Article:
Elmore Leonard – More Hemingway than Hemingway

Elmore Leonard lived most of his life in Detroit, a working-class city, a ‘waste-not, want-not’ city. It’s no surprise he didn’t waste words in his fiction. Papa (Ernest) Hemingway is regarded by many as the ‘Father of Succinct Prose’: few adjectives, fewer adverbs. If Hemingway is the father, Leonard is the first son. In my view, he’s more Hemingway than Hemingway.

Leonard isn’t a traditional mystery writer. He doesn’t focus on sleuths trying to solve crimes. Instead, he delivers what I call Crime + Suspense. He keeps you guessing. You know the ‘hoods’ in his novels are going to pull a heist or execute a hit, but you don’t know how or when they’re going to do it.

Leonard generally writes from the point-of-view (POV) of criminals. In Get Shorty, for example, he creates an ambiance that sympathizes with – if not glamorizes – the criminal world.

As an aside, the majority of mystery novels feature detective leads, not criminal leads. When mystery authors use a murderer’s POV, to keep the whodunit in play they hide the murderer’s deepest thoughts – thoughts of murder. I’m not a big fan of using a murderer’s POV in a mystery novel. Not that it can’t work. An author can be inside a murderer’s mind, but not reveal everything that’s going on in there. Or, if the author reveals who the murderer is, they can keep the reader on the hook by slowly unveiling the how and why. In a sense, they deliver a howdunit.

Back to Elmore Leonard. He often presages what will happen near the start of a book, and then unravels how it happened. He knows how to tell a story: clean and fast, with lots of snappy dialog. That’s the signature of an Elmore Leonard novel. It’s noir, just not mystery noir.

https://en.wikipedia.org/wiki/Elmore_Leonard

A few excerpts from the Leonard opus ….

A male character called Foley to Dawn:

“Tell me, what is it about a girl’s navel? It catches the eye and won’t let go.”
“I suppose,” Dawn said, “because it’s right in the middle of the playground.”

Two “criminal” characters:

“I’m saying we’re all friends,” Frank said. “Kindred spirits. Birds of a feather.”
“Man,” Sportree said, “you need some new words.”

Northern Lights by Tom Thomson

Bay of Blood retells the story of Tom Thomson’s mysterious death.

“There are many clever details in Potter’s Bay of Blood with close parallels to Thomson’s life and death (1917). However, Potter takes his readers on a fascinating 21st-century chase, with bells and whistles never dreamt of 100 years ago.” ~ Dr. Sherrill Grace, UBC Killam Professor Emerita and Thomson Scholar.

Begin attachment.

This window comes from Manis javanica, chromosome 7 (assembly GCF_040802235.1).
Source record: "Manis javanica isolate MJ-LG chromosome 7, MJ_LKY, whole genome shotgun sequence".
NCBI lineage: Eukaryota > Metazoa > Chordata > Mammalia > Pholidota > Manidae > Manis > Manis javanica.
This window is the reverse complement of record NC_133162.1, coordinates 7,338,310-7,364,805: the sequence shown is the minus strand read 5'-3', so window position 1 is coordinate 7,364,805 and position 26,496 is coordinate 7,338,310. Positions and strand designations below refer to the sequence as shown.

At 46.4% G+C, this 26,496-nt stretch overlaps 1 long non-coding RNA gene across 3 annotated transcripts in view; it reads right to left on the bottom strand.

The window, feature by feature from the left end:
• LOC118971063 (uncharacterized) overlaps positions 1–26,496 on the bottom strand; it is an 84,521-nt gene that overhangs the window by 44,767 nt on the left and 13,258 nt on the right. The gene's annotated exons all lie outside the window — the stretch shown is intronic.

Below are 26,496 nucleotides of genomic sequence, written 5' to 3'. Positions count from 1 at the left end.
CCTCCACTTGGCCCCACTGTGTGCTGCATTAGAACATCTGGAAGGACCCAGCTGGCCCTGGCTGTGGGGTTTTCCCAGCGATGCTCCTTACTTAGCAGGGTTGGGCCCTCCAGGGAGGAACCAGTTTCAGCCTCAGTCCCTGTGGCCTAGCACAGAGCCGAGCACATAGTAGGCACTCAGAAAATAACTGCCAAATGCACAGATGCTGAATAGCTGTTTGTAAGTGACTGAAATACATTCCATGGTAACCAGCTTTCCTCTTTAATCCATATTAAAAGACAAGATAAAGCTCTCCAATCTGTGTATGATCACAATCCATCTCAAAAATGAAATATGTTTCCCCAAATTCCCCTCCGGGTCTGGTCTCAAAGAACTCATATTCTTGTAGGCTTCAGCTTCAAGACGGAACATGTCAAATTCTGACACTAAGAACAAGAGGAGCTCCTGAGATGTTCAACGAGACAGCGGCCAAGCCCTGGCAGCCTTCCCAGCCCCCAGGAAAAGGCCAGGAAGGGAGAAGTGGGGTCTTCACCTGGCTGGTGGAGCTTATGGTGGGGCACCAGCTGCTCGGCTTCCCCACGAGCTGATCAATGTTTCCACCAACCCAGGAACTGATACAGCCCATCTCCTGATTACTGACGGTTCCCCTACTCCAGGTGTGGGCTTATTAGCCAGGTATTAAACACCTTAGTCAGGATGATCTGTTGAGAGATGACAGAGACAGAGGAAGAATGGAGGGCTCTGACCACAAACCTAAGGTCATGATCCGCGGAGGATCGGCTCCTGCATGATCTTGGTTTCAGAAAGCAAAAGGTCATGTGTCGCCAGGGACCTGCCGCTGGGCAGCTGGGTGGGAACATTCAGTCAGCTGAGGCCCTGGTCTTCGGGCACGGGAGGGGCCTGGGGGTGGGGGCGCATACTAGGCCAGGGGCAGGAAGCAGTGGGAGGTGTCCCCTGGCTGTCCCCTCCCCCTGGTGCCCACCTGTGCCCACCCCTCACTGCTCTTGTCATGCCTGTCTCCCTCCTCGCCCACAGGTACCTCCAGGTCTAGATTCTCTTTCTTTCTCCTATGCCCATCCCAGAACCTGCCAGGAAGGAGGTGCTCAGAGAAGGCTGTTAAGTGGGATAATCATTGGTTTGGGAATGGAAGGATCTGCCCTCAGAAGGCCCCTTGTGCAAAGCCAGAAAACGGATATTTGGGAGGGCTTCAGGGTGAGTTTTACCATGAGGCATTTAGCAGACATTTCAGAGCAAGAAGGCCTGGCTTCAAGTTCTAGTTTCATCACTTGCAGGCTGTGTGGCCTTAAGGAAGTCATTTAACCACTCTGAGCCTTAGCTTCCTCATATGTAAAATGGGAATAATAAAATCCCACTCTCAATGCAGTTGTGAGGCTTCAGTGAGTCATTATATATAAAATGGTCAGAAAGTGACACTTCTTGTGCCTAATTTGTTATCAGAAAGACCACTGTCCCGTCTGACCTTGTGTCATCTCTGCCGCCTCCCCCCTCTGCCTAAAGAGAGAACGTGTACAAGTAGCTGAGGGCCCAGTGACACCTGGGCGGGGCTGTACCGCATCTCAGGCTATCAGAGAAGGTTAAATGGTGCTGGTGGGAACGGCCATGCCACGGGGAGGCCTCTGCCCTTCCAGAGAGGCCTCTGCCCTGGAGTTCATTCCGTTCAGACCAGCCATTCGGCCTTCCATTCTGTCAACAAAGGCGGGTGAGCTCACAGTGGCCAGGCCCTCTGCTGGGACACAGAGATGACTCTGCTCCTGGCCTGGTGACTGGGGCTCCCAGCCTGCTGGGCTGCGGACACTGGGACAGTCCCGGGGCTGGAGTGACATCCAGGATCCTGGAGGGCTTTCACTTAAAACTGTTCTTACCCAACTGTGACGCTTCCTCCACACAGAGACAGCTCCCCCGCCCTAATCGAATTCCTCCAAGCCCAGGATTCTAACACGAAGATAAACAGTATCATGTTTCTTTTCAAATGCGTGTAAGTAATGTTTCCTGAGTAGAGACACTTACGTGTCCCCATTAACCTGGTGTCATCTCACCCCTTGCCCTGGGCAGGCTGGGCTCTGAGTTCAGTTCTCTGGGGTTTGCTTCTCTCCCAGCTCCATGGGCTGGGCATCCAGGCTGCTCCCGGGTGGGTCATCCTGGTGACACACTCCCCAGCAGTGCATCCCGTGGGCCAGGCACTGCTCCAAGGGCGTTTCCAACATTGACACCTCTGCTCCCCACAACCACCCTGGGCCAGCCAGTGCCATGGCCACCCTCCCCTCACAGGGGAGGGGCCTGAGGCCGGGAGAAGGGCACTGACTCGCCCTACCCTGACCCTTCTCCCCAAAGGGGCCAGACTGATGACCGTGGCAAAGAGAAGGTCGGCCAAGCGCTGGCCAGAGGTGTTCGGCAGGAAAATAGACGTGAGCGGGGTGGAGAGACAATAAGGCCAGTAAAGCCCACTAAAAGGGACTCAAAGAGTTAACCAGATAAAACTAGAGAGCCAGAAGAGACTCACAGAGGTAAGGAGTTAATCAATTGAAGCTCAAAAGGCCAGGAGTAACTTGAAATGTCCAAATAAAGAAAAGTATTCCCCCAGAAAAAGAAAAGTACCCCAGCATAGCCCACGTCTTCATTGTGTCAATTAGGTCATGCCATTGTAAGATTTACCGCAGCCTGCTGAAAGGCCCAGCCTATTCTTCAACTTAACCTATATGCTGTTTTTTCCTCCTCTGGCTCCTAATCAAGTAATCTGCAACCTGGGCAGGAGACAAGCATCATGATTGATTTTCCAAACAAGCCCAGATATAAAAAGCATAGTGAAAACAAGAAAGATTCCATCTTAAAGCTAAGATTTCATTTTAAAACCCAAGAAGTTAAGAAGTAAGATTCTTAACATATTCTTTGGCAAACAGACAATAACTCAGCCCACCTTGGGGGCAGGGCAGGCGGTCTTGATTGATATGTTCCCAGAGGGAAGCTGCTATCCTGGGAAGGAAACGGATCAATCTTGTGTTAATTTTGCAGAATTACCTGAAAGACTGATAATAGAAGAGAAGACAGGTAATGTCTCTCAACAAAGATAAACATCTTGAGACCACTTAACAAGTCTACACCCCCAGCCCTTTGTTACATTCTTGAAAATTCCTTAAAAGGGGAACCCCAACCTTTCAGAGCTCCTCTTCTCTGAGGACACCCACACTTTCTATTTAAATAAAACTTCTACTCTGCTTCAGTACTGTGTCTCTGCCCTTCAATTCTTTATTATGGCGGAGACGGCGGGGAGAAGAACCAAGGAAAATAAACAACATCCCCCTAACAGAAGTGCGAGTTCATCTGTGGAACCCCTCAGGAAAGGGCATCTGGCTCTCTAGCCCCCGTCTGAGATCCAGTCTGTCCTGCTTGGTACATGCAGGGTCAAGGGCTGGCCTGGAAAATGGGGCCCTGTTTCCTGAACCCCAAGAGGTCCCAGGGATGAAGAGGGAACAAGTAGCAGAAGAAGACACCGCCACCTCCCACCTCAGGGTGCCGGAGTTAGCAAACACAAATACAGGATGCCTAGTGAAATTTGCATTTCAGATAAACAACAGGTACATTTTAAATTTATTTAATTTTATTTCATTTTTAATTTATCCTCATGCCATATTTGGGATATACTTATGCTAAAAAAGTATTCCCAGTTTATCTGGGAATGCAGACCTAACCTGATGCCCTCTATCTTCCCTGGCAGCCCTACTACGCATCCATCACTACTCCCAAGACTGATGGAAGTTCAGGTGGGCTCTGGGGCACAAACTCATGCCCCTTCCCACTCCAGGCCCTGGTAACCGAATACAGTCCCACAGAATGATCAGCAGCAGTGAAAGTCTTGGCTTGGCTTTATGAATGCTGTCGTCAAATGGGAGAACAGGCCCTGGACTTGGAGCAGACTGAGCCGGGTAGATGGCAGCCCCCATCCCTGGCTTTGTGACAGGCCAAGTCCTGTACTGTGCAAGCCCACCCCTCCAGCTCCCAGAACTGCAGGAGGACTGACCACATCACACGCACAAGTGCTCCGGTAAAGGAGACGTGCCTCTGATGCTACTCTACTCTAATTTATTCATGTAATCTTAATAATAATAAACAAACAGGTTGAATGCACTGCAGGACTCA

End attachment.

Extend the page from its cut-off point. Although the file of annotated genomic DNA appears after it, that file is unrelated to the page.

A little winter levity: Why Aren't Your Novels set in the Winter? They're Supposed to be NORTH Noir

The first novel in the North Noir series (Bay of Blood) is set in the summer. The next two will be set in the spring and the fall. “Why no winter settings?” you ask. “No blizzards? No frozen bodies? It’s supposed to be NORTH noir.” Valid point. However, I have a reason – based on research. Well, on observation.

The short answer: Not as many murders take place in the winter. “Why?” Because it’s winter. In Canada, outside the cities, things slow down. Call it hibernation.

“Are you telling me that murderers are huddled next to their fireplaces? That it’s too cold to go out and kill someone?” Maybe. Hell, sometimes it’s too cold to go outside. Besides, murderers can’t risk harming their weapons. Take an axe. If you overuse it chopping wood, it’ll be too dull to whack someone. Consider a shovel. If you break the handle trying to clear ice, it won’t be available to crack someone on the head – a dozen times, of course (we’re talking noir, people). As for a shotgun, if you try to fire it at Minus-30, the barrel will explode or it’ll backfire. Forget about rendering it useless for murder. You’ll be dead yourself.

Crime Time: A Two-headed Compulsion

Why do writers write crime novels? Why do readers read them? We’d have to delve into the DSM (Diagnostic and Statistical Manual of Mental Disorders). 😉 We’d need a thousand hours – no, a million.

Let’s look at things from the reader’s side of the page. That’s what really matters: why readers read, not why writers write. It’s a large question. However, I’m going to take a succinct approach. Crime fiction suffuses the zeitgeist. Crime readers have favourite styles: cozy mystery, private investigator, police procedural, etc. Regardless, they’re all fascinated with one thing. Murder. Why?

I see it as a two-headed compulsion. One, readers want to experience the other side of life: death. Two, they want to experience fear. They crave it, but only fictionally: fear of the unknown, fear of the invader, fear of reprisal, fear of something that will disrupt their life – or end it. Fictionally, of course.

PS: Book sellers claim that everything hinges on sales, i.e., on book buyers. I beg to differ. In point of fact, everything hinges on readers. Period. That includes those who borrow from libraries or share a book a dozen times. The more shares (the more readers), the merrier.